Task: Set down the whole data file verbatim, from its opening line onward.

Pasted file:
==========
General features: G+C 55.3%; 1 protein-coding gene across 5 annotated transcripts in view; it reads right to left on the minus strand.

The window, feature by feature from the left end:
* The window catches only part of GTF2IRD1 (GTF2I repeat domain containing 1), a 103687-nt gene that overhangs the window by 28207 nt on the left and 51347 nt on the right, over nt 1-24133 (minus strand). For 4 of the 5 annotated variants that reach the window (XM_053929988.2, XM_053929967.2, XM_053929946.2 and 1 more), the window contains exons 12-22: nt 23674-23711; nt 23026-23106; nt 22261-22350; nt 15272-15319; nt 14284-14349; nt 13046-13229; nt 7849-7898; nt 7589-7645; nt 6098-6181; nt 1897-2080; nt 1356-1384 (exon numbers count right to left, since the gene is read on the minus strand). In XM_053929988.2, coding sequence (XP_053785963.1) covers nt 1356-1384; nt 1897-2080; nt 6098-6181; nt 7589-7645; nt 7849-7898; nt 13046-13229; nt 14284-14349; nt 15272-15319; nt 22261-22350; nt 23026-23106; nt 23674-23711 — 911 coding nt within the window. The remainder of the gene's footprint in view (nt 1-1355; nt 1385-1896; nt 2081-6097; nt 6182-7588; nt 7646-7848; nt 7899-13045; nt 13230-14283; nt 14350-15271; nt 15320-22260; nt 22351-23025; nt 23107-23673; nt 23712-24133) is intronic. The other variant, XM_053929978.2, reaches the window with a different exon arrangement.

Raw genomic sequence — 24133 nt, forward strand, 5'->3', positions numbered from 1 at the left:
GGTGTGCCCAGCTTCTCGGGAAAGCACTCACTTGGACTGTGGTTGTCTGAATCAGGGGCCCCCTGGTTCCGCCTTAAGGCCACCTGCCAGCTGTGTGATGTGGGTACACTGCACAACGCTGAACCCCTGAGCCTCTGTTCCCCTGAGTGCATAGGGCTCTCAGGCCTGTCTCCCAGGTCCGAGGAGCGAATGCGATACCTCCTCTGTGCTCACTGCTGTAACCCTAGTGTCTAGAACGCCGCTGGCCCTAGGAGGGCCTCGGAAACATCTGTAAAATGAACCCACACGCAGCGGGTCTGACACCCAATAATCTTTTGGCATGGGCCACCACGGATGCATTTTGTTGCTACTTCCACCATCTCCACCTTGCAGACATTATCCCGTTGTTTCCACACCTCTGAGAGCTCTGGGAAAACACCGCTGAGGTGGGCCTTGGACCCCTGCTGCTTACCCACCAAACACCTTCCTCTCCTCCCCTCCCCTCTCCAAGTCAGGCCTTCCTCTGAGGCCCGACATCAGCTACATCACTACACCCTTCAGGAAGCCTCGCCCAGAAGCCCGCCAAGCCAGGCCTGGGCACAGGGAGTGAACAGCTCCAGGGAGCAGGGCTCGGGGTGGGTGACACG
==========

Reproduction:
General features: G+C 55.3%; 1 protein-coding gene across 5 annotated transcripts in view; it reads right to left on the minus strand.

The window, feature by feature from the left end:
* The window catches only part of GTF2IRD1 (GTF2I repeat domain containing 1), a 103687-nt gene that overhangs the window by 28207 nt on the left and 51347 nt on the right, over nt 1-24133 (minus strand). For 4 of the 5 annotated variants that reach the window (XM_053929988.2, XM_053929967.2, XM_053929946.2 and 1 more), the window contains exons 12-22: nt 23674-23711; nt 23026-23106; nt 22261-22350; nt 15272-15319; nt 14284-14349; nt 13046-13229; nt 7849-7898; nt 7589-7645; nt 6098-6181; nt 1897-2080; nt 1356-1384 (exon numbers count right to left, since the gene is read on the minus strand). In XM_053929988.2, coding sequence (XP_053785963.1) covers nt 1356-1384; nt 1897-2080; nt 6098-6181; nt 7589-7645; nt 7849-7898; nt 13046-13229; nt 14284-14349; nt 15272-15319; nt 22261-22350; nt 23026-23106; nt 23674-23711 — 911 coding nt within the window. The remainder of the gene's footprint in view (nt 1-1355; nt 1385-1896; nt 2081-6097; nt 6182-7588; nt 7646-7848; nt 7899-13045; nt 13230-14283; nt 14350-15271; nt 15320-22260; nt 22351-23025; nt 23107-23673; nt 23712-24133) is intronic. The other variant, XM_053929978.2, reaches the window with a different exon arrangement.

Raw genomic sequence — 24133 nt, forward strand, 5'->3', positions numbered from 1 at the left:
GGTGTGCCCAGCTTCTCGGGAAAGCACTCACTTGGACTGTGGTTGTCTGAATCAGGGGCCCCCTGGTTCCGCCTTAAGGCCACCTGCCAGCTGTGTGATGTGGGTACACTGCACAACGCTGAACCCCTGAGCCTCTGTTCCCCTGAGTGCATAGGGCTCTCAGGCCTGTCTCCCAGGTCCGAGGAGCGAATGCGATACCTCCTCTGTGCTCACTGCTGTAACCCTAGTGTCTAGAACGCCGCTGGCCCTAGGAGGGCCTCGGAAACATCTGTAAAATGAACCCACACGCAGCGGGTCTGACACCCAATAATCTTTTGGCATGGGCCACCACGGATGCATTTTGTTGCTACTTCCACCATCTCCACCTTGCAGACATTATCCCGTTGTTTCCACACCTCTGAGAGCTCTGGGAAAACACCGCTGAGGTGGGCCTTGGACCCCTGCTGCTTACCCACCAAACACCTTCCTCTCCTCCCCTCCCCTCTCCAAGTCAGGCCTTCCTCTGAGGCCCGACATCAGCTACATCACTACACCCTTCAGGAAGCCTCGCCCAGAAGCCCGCCAAGCCAGGCCTGGGCACAGGGAGTGAACAGCTCCAGGGAGCAGGGCTCGGGGTGGGTGACACG